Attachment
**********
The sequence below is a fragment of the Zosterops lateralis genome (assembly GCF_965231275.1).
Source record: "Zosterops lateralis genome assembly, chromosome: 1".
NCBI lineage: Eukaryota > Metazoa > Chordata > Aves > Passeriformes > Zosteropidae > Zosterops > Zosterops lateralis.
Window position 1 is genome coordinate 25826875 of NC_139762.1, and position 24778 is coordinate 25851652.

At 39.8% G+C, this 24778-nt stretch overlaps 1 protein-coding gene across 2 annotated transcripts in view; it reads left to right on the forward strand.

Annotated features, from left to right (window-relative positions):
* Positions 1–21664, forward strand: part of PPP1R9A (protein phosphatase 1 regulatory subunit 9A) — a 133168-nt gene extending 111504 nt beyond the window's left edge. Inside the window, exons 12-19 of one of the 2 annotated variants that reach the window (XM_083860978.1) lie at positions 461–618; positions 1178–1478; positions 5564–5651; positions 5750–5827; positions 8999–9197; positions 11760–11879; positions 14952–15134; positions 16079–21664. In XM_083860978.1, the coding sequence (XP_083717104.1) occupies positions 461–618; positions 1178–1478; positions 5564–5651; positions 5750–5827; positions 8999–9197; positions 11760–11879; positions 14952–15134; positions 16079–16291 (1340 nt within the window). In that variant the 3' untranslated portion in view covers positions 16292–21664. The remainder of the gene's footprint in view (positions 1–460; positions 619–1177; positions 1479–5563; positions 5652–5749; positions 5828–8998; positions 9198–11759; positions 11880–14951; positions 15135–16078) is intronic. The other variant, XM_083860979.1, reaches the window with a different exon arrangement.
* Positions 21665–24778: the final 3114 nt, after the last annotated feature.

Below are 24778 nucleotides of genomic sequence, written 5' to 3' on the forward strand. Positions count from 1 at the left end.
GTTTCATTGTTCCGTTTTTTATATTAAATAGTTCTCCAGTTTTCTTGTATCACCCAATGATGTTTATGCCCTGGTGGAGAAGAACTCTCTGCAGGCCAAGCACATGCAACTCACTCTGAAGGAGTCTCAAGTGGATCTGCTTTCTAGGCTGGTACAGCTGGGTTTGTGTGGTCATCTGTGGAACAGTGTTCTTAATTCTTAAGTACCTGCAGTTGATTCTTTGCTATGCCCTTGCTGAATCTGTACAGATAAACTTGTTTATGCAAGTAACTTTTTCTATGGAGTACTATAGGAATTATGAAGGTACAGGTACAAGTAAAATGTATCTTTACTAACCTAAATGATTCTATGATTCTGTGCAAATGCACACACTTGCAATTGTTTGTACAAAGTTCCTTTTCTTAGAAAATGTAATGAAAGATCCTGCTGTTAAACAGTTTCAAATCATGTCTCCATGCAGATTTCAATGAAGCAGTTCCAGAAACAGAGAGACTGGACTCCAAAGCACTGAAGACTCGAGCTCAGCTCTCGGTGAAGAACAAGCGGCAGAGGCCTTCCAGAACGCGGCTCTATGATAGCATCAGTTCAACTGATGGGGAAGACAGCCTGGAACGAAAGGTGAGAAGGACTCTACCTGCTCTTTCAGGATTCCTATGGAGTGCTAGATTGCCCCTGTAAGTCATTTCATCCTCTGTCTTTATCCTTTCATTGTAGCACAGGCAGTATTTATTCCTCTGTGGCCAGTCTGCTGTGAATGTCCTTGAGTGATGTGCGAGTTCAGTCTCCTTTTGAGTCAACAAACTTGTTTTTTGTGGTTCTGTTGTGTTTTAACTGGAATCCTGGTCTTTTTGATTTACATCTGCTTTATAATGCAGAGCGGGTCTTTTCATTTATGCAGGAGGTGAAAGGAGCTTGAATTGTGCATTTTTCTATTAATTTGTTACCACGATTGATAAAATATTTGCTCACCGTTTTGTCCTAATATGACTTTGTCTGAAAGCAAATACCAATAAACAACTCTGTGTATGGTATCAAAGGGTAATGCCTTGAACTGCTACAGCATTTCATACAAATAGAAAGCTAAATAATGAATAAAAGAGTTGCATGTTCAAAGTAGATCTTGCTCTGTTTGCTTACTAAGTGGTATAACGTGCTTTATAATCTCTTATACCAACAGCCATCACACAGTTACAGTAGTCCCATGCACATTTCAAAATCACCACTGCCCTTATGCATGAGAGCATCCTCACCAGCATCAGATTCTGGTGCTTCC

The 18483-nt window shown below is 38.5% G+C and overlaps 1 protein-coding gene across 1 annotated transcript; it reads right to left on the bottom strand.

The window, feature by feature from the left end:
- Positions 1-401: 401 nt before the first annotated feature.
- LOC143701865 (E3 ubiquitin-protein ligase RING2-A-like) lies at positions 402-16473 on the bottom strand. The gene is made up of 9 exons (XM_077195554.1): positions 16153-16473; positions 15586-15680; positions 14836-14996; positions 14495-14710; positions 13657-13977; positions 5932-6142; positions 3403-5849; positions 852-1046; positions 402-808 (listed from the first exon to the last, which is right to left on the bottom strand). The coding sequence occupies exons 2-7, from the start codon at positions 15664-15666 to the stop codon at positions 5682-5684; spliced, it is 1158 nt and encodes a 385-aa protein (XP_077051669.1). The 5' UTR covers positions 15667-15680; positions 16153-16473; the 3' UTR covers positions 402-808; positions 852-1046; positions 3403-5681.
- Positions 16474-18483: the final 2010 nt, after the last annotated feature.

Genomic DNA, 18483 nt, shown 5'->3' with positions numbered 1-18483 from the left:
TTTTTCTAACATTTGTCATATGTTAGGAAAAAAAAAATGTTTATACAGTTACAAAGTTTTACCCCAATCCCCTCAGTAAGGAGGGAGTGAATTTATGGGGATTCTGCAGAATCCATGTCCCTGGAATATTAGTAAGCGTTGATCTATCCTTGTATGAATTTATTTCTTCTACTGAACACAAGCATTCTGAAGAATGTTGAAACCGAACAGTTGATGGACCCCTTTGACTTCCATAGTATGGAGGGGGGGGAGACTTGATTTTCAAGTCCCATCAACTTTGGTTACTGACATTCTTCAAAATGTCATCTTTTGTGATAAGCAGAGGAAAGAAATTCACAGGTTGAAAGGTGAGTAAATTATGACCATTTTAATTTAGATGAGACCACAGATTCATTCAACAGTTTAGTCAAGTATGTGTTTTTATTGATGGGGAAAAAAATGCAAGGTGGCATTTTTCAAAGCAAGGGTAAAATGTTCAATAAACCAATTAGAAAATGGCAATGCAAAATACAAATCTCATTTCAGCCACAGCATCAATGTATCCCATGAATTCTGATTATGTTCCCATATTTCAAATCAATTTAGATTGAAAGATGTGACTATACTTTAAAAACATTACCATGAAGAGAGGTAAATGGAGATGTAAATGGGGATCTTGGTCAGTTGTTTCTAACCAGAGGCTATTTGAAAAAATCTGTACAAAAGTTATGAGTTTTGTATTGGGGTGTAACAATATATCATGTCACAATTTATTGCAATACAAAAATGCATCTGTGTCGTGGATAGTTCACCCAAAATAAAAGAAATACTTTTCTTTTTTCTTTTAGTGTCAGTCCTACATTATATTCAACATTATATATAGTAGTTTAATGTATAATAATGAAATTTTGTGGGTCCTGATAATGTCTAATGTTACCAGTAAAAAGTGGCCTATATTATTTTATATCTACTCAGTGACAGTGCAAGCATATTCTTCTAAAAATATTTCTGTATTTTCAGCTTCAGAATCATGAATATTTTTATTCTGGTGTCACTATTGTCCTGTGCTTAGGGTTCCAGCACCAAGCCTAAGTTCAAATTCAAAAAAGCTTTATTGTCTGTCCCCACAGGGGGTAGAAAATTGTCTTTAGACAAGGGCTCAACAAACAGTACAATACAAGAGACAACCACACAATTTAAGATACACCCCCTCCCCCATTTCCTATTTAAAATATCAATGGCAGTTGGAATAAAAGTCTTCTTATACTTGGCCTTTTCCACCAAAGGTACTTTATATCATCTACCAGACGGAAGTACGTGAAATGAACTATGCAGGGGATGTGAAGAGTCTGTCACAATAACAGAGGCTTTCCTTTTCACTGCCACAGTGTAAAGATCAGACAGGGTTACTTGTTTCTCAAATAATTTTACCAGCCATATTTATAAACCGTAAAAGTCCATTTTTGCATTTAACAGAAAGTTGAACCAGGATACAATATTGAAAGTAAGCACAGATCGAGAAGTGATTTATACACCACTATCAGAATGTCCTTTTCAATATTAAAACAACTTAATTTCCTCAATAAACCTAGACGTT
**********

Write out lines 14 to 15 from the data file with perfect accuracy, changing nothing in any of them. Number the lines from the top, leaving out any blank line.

- LOC143701865 (E3 ubiquitin-protein ligase RING2-A-like) lies at positions 402-16473 on the bottom strand. The gene is made up of 9 exons (XM_077195554.1): positions 16153-16473; positions 15586-15680; positions 14836-14996; positions 14495-14710; positions 13657-13977; positions 5932-6142; positions 3403-5849; positions 852-1046; positions 402-808 (listed from the first exon to the last, which is right to left on the bottom strand). The coding sequence occupies exons 2-7, from the start codon at positions 15664-15666 to the stop codon at positions 5682-5684; spliced, it is 1158 nt and encodes a 385-aa protein (XP_077051669.1). The 5' UTR covers positions 15667-15680; positions 16153-16473; the 3' UTR covers positions 402-808; positions 852-1046; positions 3403-5681.
- Positions 16474-18483: the final 2010 nt, after the last annotated feature.